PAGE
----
Advisory hotspots

May 01, 2019
While the content of the Advisory Elective exam remains unknown, candidates can focus their attention on a number of areas. Here are four tips to help you kick-start your studies.

WORDS BY JOHN MUNNELLY

The Advisory Elective Interim Assessment last April introduced students to some of the new material in the revamped advisory elective. In the March issue of Accountancy Ireland Extra, the examiner expressed his desire to test material from new topics in advisory in the examinations. So, what can candidates expect later on this year? Well, that’s unknown at this point. However, a review of the new material might help candidates focus their attention in the weeks ahead.

Strategic models

The examiner has listed a number of strategic models in the competency statement. The task for candidates is to ensure that they are comfortable with the strategic models. Candidates should, therefore, prepare a few sentences to describe each model. In the exam, candidates frequently overlook the fact that case directions usually ask them to identify a model and use it. However, candidates must remember that they are advising the client, so it is always appropriate to describe what the model is and does. There are marks set aside for this and the description will also contribute to students’ professional competence marks.

Mergers and acquisitions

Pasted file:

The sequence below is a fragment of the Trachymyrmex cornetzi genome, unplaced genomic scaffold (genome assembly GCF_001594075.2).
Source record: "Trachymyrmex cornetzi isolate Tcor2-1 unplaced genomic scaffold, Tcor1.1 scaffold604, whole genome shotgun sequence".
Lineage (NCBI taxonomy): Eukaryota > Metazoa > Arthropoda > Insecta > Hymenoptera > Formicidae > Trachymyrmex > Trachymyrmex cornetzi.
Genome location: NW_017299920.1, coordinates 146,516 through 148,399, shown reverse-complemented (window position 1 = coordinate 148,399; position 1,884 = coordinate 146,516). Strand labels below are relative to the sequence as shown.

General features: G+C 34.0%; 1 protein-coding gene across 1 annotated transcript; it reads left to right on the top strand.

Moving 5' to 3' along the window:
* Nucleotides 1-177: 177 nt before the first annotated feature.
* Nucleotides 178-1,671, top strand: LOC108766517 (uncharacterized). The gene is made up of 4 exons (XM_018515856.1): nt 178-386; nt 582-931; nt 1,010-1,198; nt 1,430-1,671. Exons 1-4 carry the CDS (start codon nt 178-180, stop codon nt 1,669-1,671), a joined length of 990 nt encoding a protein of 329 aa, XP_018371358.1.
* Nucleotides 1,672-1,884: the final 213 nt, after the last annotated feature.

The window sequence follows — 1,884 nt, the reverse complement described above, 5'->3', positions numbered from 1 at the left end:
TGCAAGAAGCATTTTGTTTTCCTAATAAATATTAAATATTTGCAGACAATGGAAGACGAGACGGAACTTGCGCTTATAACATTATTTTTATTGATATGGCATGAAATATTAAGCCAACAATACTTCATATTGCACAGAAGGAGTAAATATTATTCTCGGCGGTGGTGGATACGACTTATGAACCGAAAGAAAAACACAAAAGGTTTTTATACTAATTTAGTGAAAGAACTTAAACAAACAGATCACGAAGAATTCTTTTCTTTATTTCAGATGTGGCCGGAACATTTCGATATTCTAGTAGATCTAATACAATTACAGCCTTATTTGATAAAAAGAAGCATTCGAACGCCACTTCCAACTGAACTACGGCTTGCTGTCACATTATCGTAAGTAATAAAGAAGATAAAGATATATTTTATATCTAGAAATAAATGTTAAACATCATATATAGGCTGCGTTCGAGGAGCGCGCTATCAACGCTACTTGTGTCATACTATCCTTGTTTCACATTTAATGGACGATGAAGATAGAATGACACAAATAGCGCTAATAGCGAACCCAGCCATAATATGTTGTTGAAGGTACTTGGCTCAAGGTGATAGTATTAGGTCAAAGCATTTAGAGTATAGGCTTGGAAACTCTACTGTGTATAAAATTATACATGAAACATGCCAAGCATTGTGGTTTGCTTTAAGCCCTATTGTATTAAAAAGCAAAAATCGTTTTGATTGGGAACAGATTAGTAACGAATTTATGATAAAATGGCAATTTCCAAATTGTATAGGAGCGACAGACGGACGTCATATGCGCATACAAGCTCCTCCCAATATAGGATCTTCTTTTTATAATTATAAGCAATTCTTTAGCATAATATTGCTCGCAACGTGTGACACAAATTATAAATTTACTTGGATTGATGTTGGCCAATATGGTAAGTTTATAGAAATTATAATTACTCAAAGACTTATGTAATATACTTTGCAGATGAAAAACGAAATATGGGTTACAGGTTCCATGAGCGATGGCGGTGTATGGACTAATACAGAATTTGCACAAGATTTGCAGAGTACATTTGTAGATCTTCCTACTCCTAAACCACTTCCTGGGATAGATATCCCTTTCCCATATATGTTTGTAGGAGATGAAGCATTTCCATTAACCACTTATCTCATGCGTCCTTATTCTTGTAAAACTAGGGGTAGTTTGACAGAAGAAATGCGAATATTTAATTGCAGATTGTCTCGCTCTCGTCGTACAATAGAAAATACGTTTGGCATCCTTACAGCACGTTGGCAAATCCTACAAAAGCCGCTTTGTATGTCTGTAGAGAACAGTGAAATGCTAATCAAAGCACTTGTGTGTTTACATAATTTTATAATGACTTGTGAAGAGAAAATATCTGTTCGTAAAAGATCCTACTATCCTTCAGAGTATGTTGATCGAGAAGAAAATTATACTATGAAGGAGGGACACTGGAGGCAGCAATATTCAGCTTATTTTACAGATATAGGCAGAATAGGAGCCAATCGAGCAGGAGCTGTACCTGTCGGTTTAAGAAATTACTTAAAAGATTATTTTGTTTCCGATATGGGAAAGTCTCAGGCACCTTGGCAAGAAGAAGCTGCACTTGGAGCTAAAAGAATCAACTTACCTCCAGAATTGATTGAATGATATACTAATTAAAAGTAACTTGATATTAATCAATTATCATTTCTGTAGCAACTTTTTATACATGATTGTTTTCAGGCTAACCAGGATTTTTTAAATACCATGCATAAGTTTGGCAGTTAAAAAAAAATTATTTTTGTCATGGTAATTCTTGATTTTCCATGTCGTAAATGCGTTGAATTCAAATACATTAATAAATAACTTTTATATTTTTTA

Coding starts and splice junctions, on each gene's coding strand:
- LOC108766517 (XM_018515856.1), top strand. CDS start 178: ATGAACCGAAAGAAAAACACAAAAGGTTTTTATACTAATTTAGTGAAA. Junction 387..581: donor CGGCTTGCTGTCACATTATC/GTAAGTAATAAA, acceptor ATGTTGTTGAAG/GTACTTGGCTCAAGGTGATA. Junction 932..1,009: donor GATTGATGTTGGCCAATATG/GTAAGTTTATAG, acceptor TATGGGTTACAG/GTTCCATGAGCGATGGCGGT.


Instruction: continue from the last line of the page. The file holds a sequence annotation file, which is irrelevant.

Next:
This is an important and complementary topic in the advisory elective. It is important because it is such a mainstream activity and at some stage in an accountant’s professional career, he or she will be involved in a merger or acquisition. The examiner has asked candidates to read The Financial Times at least once a week. The examiner’s style of writing is akin to the reportage of the FT and that is no coincidence – the examiner wrote frequently for this newspaper. More importantly, the FT also covers merger and acquisition activity in some detail so it is a perfect way to stay informed. Mergers and acquisitions are also a complementary topic as they fit well with investment appraisal – a long-standing pillar of the advisory elective syllabus.

Data and analytics

Candidates should try to read as widely as possible around this topic. While it is a vast syllabus area, the examiner has framed the topic around an approach to data analysis. Candidates should therefore consider how data is presented in cases. There might be an appendix to allow candidates extrapolate data, or perhaps the case will ask you for your view as to why an analysis exercise is worthwhile or not worthwhile. Remember, the ‘why’ is important as the examiner can always spot the difference between boiler-plate transcription from his text to the exam papers and there will always be ‘breadcrumbs’ throughout the paper to provide a hook for candidates’ answers.

Leadership 

Kotter has been examined in past examinations as a means of testing candidates’ ability to understand change and the leadership required to lead change in company contexts. The case scenarios candidates face have a tone or culture to them, and the leadership section in the advisory elective is very useful in understanding why this is the case. Giving candidates a wider set of tools will allow candidates to focus on the equally important soft skills required to lead and strategically advise. Candidates should expect to comment on a company’s structure or understand the value of leading change or negotiating strategically.